The University of Utah received $196 million in outside funds last fiscal year, up 17 percent from last year to mark the second-highest increase in U. history, university officials announced Monday.
A majority of the competitive funds received in fiscal year 98 benefited five colleges: nearly $72.5 million for medicine, about $10.5 million for pharmacy, $20.9 million for science, $4.7 million for mines and earth science, and about $34 million for engineering."Success in garnering funds in this program is a reflection . . . of the academic quality" at the U., Vice President for Research Richard Koehn said in presenting the figures to the U. Board of Trustees. "These dollars really translate into significant, practical applications" and impact instruction.
The university had sought $196.6 million in grants and donations. Last year, the U. received $167.6 million, $10 million above its proposals. Proposal amounts include new and competitive continuation funds and reflect budgetary proposals. Prior to May 1, proposal amounts also included supplemental and non-competing continuations and reflected just first-period budgetary amounts.
Of incoming outside funds, about $149 million was for research, $12.6 million was for instruction, nearly $8 million for clinical use and $14.1 million was for other purposes. Nearly $12 million came in for fellowships and financial aid, up from $10.7 million in the last fiscal year.
Other colleges also fared well. Education received $3.3 million in external funds, more than double last year's amount, Koehn said. Health's $2.4 million accounts for a 37 percent outside funding increase and social and behavioral science's $2 million marks a whopping 286 percent increase.
While pharmacy and science research funds remained relatively stable from last year, mines and earth sciences dipped about 20 percent, Koehn said. Engineering outside funds increased 27 percent.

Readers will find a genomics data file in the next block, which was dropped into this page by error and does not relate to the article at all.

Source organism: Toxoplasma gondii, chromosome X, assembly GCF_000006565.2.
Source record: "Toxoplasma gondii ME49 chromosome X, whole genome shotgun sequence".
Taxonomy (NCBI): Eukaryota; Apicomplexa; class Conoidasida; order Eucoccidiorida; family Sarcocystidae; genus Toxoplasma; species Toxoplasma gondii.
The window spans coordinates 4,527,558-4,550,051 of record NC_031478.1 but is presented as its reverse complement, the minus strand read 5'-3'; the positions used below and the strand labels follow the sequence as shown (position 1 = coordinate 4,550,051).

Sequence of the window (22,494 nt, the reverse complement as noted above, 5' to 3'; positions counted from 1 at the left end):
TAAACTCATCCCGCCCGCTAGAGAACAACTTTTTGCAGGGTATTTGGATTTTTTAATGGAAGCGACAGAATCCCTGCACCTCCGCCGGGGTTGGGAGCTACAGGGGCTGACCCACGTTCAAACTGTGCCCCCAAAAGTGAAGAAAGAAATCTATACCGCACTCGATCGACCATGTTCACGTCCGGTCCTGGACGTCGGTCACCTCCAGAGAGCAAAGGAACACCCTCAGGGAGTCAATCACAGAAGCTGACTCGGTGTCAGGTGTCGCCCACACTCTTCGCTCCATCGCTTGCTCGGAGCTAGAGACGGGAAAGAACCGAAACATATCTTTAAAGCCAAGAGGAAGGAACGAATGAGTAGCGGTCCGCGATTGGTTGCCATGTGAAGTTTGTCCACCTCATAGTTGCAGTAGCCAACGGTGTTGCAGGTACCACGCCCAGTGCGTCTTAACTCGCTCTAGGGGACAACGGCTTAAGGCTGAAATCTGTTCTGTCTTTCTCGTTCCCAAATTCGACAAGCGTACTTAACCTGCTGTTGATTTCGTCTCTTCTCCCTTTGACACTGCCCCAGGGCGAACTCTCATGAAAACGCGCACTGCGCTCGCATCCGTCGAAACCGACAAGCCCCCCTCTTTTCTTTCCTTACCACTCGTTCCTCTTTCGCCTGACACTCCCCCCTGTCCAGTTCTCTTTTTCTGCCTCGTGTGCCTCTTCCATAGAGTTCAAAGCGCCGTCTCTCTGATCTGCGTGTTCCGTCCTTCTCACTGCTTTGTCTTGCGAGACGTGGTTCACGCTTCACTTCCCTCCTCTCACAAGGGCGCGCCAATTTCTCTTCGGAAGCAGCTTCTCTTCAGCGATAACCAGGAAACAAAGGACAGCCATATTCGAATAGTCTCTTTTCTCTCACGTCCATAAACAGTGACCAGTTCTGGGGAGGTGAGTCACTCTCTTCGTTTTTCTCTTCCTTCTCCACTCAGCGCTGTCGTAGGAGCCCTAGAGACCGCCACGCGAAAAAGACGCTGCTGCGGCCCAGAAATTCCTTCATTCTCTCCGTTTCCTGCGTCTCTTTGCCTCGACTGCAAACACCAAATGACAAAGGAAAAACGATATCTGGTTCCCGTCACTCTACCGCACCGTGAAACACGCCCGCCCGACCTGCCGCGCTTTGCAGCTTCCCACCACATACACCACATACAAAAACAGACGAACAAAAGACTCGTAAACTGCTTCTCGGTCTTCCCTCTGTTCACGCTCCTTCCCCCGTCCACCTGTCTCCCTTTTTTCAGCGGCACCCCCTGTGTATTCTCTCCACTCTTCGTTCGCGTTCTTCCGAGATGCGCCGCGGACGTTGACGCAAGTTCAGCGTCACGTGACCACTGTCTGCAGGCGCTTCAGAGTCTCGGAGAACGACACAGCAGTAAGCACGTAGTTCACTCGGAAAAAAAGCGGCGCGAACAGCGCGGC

The Huntsman Cancer Institute also played a major role in receiving external funds for medicine, Koehn said. Not counting the institute, outside funds for medicine rose just 3.7 percent; including the institute brings the increase to more than 25 percent, Koehn said.
Meanwhile, the state's second research university also fared well in external funds last fiscal year.
Utah State University brought in a record $107 million in research funds, up from $88 million in 1997. The previous record of $93 million was set in 1994; defense spending cuts resulted in a drop to $79 million the following year.
The new figure pushes USU into the top five land grant institutions in research dollars and first in research money per faculty member, Peter Gerity, vice president for research, said in a prepared statement.
Much of the fund increase was attributed to Geographic Information Systems research. Other gains came from a USU-led national Alzheimer's study and the university's hip fracture study.
"It is a remarkable achievement for our faculty and will undoubtedly advance our position among other Carnegie I Research Institutions," Gerity said. "These dollars give our graduate and undergraduate students more opportunities to be involved in cutting-edge research."